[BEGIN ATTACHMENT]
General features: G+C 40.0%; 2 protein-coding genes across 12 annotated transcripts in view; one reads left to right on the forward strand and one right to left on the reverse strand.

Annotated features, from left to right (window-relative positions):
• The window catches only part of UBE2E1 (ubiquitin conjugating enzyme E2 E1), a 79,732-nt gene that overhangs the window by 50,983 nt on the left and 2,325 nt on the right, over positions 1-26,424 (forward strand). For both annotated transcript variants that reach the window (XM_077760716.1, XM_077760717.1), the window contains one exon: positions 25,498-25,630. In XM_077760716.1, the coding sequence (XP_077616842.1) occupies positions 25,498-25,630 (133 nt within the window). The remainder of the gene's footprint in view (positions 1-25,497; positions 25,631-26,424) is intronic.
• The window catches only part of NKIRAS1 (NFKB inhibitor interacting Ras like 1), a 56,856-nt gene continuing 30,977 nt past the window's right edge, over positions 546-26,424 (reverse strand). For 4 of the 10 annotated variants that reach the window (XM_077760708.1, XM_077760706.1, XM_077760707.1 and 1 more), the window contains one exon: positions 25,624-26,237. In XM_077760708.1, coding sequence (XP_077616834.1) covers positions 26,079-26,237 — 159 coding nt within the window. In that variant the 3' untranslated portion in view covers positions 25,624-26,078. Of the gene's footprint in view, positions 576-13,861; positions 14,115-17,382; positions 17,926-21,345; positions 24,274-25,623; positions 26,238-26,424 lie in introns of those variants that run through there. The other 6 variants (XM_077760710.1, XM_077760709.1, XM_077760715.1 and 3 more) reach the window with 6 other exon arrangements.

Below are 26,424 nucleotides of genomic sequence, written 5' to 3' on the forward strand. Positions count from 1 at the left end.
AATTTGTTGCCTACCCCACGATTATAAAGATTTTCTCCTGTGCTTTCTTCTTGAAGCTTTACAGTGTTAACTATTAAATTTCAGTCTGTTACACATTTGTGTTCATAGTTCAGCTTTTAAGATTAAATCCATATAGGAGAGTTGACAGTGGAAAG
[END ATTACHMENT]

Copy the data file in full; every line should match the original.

General features: G+C 40.0%; 2 protein-coding genes across 12 annotated transcripts in view; one reads left to right on the forward strand and one right to left on the reverse strand.

Annotated features, from left to right (window-relative positions):
• The window catches only part of UBE2E1 (ubiquitin conjugating enzyme E2 E1), a 79,732-nt gene that overhangs the window by 50,983 nt on the left and 2,325 nt on the right, over positions 1-26,424 (forward strand). For both annotated transcript variants that reach the window (XM_077760716.1, XM_077760717.1), the window contains one exon: positions 25,498-25,630. In XM_077760716.1, the coding sequence (XP_077616842.1) occupies positions 25,498-25,630 (133 nt within the window). The remainder of the gene's footprint in view (positions 1-25,497; positions 25,631-26,424) is intronic.
• The window catches only part of NKIRAS1 (NFKB inhibitor interacting Ras like 1), a 56,856-nt gene continuing 30,977 nt past the window's right edge, over positions 546-26,424 (reverse strand). For 4 of the 10 annotated variants that reach the window (XM_077760708.1, XM_077760706.1, XM_077760707.1 and 1 more), the window contains one exon: positions 25,624-26,237. In XM_077760708.1, coding sequence (XP_077616834.1) covers positions 26,079-26,237 — 159 coding nt within the window. In that variant the 3' untranslated portion in view covers positions 25,624-26,078. Of the gene's footprint in view, positions 576-13,861; positions 14,115-17,382; positions 17,926-21,345; positions 24,274-25,623; positions 26,238-26,424 lie in introns of those variants that run through there. The other 6 variants (XM_077760710.1, XM_077760709.1, XM_077760715.1 and 3 more) reach the window with 6 other exon arrangements.

Below are 26,424 nucleotides of genomic sequence, written 5' to 3' on the forward strand. Positions count from 1 at the left end.
AATTTGTTGCCTACCCCACGATTATAAAGATTTTCTCCTGTGCTTTCTTCTTGAAGCTTTACAGTGTTAACTATTAAATTTCAGTCTGTTACACATTTGTGTTCATAGTTCAGCTTTTAAGATTAAATCCATATAGGAGAGTTGACAGTGGAAAG